A Majorca-style embroidered table-runner

I did finish this little piece of embroidery in February, but I had a difficult time trying to get good photos of it, and, truth to be told, I even didn’t know how to begin this blog post… This table-runner is embroidered in the island of Majorca’s traditional embroidery style, which has a particular design (these floral, vineyard-type motives) and a particular technique to execute it. I learned it some years ago while visiting the island, and had always one on the making since. But I’m really slow working on those pieces: I can spend a couple of weeks spending lots of hours on them and then “forget” them for some months until I find the urge / necessity/ inspiration to work on them again.

So, I think I started this one in early 2014. By that time I didn’t have any kind of sewing journal! I did lots of work on it during Summer 2014, left it aside, work hard on it again on Spring 2015, left it again, and decided to finish it during one of my trips early this year.

The embroidery is quite simple: chain stitch and a variation of the herringbone stitch for the filling of the motives, complemented with cross-stitch. The particularity is on the chain stitch: it’s stitched using a small crochet -and an embroidery hoop-. I used the same technique for block n. 11 of The Splendid Sampler and explained part of the process on its blog post here. I just love the motion of crocheting through the fabric and getting those tiny, tight, regular chains. Once all the lines are stitched, the motif can be filled using a herringbone stitch that is subjected to the chain, not the fabric.

The use of only one colour family (with slight variations on tone) is also characteristic; although one can skip tradition and go for multicoloured works, I really like the effect of using one range of colour throughout all the piece. For this one I use the same colour for all the lines, and play with tone variations for the filling.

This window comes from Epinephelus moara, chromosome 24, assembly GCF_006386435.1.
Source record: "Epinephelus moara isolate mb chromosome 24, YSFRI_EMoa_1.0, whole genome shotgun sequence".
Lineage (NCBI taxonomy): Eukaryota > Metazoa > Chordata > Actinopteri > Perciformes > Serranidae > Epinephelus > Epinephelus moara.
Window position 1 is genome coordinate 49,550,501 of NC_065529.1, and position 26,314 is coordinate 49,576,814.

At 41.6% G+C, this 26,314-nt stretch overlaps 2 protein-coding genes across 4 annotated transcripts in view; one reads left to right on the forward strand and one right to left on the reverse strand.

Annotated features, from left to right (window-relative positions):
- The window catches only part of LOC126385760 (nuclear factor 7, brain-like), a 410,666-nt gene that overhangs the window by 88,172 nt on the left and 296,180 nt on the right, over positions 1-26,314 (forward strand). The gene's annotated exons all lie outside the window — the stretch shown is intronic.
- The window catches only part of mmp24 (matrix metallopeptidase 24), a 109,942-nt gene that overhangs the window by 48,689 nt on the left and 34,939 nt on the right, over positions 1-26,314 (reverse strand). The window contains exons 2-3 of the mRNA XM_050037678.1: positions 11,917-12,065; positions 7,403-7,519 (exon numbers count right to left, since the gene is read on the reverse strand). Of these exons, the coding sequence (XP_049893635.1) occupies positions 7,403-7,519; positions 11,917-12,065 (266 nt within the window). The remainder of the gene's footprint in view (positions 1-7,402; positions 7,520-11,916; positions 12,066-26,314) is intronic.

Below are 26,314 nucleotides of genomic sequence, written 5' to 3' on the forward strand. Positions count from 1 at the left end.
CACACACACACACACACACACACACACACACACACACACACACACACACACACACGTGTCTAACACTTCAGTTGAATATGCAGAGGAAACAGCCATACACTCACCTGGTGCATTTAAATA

Also typical are the fillings using cross-stitch. They should occupy all the space, so on the borders they are “cut” by the design itself. There are plenty of options for them (I normally search for ideas on Spanish craft-related magazines…), and on this occasion I decided to use the same design throughout the piece.

For the borders I used a hemstitch. I just love to do drawn thread work (I’m an absolute beginner on that, though), but the piece was too small to do more intricate work than just hemming the borders.

I bought this piece already marked on a local haberdashery, without knowing the fabric nor the marking system. The fabric is not the best quality, but what annoys me is that I can’t remove the markings. I tried washing with hot water, but with no results. Fortunately they are not as evident as it might seem on the photos, so well, that’s it.

I already have a new already marked piece and the threads for it -this is going to be on the blue family-; now I just need to find some time…

Project: Majorca – style embroidered table runner
Size: 30 x 42 cm
Date: Early 2014 – February 2017
Pattern: Piece already marked purchased in a haberdashery in Majorca
Main thread: Cotton perlé n. 12 Anchor 314
Filling thread: Embroidery floss Anchor n. 302, 303, 308, 1002, 275


The Splendid Sampler™: Block 11


Block 11 for The Splendid Sampler, Crocheted Thoughts, by Alyssa Thomas (Penguin&Fish) was so much fun! Not for the patchwork, which came together in a moment, but for the embroidery. I love to chain stitch… but with a crochet hook!

The design imitates a crocheted doily, and I have it crocheted in my block with and actual crochet hook, making the points through the fabric. The thread is kept always underneath, and the hook goes down the fabric, picks it, and pushes it up through the loop that is always on top, as it would do in normal crochet chain-stitch. The puckers that result from tensioning the fabric on the hoop will eventually disappear.


This technique is used to make the typical embroidery from the island of Mallorca, which is characterised for vineyard / floral motives and the use of a chain stitch made with a crochet hook instead of a needle (although in Spanish, more information can be found here). The crochet allows for a tiny, regular chain stitch, working with a really small hook and perlé cotton. For this block I used a 0.75/12 hook, Anchor perlé cotton n. 316 (both chain stitch and the backstitch imitating the thread) and Anchor embroidery floss n. 399 for the hook.


This is one of my background-embroidery projects, picturing typical Majorcan embroidery; it was finished about two years ago. I love this type of embroidery, and I have lots of fun working with the crochet instead of using a needle…my current background-embroidery project is Majorcan embroidery too, I hope I will finish it some time soon…

This block took me two afternoons to complete, due to the amount of embroidery it involves. So far, the most demanding block of the sampler. The information and link party for it are here.